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RESTAURANT

Review: The capital's cuisine in historical premises

THE BUILDING that houses Bratislava's restaurant Woch has a rich history and is an interesting architectural mix. It has a 13th century medieval basement and its upper floors are from the baroque period. Additionally, it was the home of two prominent figures from the capital's past: The last woman to be burnt as a witch lived here, as did a knight who went by the name of Woch, the first known citizen of Bratislava and the person for whom the restaurant is named.


THE BASEMENT hosts live concerts and theatre shows.
photo: Courtesy of Woch

Restaurant Woch

Where: Františkánske námestie 7, Bratislava
Tel: 02/5443-2927
Open: Mon-Sun 11:00-24:00
English menu: Yes
Reservations: Yes
Rating: 8 out of 10

THE BUILDING that houses Bratislava's restaurant Woch has a rich history and is an interesting architectural mix. It has a 13th century medieval basement and its upper floors are from the baroque period. Additionally, it was the home of two prominent figures from the capital's past: The last woman to be burnt as a witch lived here, as did a knight who went by the name of Woch, the first known citizen of Bratislava and the person for whom the restaurant is named.

Situated just around the corner from the Main Square, the building has been recently reconstructed with the generous help of the city council. During the renovation, old frescoes were found and preserved. The restaurant's interior, which has an arched ceiling, keeps up the historic spirit of the place, and the chef has made it his task to revive traditional Bratislava cuisine.

It is rather difficult to define Bratislava fare, or Prešporok (from the German name for the capital, Pressburg), because it is influenced by many countries of the former Austro-Hungarian Empire. A characteristic example is schnitzel, which, when prepared in the classic Viennese manner, is made from veal. But it can be prepared with any other meat as well. In Woch it is made out of chicken. Dishes like the thick meat soup with vegetables called čorba show that food can travel from as far away as Bulgaria or Yugoslavia.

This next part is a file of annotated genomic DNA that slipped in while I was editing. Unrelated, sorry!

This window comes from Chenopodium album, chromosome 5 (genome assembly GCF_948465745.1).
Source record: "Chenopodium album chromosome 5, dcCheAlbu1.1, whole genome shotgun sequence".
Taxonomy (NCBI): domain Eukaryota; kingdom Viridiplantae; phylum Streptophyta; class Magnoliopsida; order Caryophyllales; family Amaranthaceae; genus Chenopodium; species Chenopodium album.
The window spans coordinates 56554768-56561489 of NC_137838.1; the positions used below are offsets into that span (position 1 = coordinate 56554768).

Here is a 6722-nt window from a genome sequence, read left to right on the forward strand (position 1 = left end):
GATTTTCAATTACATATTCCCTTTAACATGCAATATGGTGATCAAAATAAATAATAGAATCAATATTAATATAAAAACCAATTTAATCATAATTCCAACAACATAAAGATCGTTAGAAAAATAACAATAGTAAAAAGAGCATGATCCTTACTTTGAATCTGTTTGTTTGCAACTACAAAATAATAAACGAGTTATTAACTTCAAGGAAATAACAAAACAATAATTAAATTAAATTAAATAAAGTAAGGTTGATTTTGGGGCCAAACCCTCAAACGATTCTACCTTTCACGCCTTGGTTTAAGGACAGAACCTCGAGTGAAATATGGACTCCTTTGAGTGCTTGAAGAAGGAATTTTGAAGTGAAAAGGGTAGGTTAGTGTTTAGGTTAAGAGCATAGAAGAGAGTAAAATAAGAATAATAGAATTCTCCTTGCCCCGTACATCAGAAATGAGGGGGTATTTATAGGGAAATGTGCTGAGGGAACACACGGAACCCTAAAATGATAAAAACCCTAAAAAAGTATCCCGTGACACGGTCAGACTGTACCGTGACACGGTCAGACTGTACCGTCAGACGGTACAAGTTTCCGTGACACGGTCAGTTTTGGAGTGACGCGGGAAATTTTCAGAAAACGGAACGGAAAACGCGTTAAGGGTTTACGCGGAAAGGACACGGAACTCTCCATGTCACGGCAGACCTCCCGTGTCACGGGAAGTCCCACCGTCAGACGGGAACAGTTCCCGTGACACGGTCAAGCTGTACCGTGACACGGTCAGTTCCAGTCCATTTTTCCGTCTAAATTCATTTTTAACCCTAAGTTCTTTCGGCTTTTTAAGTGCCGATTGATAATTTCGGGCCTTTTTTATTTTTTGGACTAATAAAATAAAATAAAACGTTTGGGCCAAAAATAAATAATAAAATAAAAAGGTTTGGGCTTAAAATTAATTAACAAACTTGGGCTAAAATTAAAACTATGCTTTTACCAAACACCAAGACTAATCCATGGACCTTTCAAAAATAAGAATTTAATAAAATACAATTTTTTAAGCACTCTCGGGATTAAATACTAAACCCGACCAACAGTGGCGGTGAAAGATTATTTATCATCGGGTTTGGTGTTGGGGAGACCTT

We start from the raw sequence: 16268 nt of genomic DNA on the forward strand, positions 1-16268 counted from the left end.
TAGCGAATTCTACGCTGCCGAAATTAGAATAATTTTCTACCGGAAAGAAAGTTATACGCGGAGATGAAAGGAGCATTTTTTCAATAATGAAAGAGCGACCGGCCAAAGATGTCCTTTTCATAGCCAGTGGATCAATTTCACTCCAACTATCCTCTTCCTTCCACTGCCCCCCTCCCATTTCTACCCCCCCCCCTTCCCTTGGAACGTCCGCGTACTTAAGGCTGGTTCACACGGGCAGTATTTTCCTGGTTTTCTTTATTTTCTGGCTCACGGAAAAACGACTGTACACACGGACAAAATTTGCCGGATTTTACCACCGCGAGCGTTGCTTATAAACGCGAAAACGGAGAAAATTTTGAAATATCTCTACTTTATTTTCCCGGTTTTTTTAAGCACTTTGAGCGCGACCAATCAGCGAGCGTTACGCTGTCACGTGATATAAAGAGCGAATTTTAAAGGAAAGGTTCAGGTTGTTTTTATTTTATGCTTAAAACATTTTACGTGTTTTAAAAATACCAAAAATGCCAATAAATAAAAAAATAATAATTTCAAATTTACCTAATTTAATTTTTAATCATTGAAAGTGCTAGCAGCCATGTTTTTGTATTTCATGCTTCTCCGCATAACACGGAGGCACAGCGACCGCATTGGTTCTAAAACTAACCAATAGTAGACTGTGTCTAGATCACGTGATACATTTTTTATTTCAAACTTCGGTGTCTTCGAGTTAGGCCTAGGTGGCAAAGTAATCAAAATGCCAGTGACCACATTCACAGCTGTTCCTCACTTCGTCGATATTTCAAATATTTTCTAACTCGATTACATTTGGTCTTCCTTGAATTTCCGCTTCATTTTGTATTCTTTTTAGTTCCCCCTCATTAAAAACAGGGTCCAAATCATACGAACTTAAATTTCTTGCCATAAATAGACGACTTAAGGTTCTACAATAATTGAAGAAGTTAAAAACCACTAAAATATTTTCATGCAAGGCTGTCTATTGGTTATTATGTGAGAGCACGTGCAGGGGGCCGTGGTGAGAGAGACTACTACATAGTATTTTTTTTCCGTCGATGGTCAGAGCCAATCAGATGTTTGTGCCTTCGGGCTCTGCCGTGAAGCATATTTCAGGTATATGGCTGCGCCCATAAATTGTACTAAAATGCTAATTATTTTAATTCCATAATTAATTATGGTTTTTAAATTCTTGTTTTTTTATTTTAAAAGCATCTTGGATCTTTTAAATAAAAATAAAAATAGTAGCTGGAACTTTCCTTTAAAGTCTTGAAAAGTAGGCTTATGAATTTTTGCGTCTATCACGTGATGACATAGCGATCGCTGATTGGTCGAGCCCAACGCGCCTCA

Our choice, the tomato soup, was not much of a thrill because it tasted like it was made of tinned tomato puree, not from fresh tomatoes. But both the main dishes we had were delicious. The grilled chicken Tabako was fine, flavoured with garlic and dill. The fried salmon was stuffed with spinach and served with a delicate mustard sauce.

One of the deserts, with the strange name of cisársky trhanec (emperor's torn-apart cake), is like the Austrian Kaiserschmarn, a fluffy pancake torn into small pieces, fried, and served with either fruit jam or stewed fruit. As with many other royal delicacies, this one could be a dish in itself. But when you make the mistake of having soup before the main dish, you might end up taking your desert home in a doggy bag.

The wine list features well-known wine producers and small vineyards using exciting new varieties of grape.

There were no objections to the service. The prices, though, were on the high side, even for a downtown restaurant. With the salmon costing almost Sk400 and the side dishes at around Sk100, like a medium-sized salad for Sk95, the bill can easily add up to more than Sk1,000 for two.

Woch makes possible a pleasant combination of food and culture. In the basement there is a music club with live concerts, mainly on weekends, and the F7 theatre is also on the premises, hosting among other performers the alternative Gunagu theatre group. Woch has established itself not only as part of Bratislava's gourmet scene but also as part of its nightlife.

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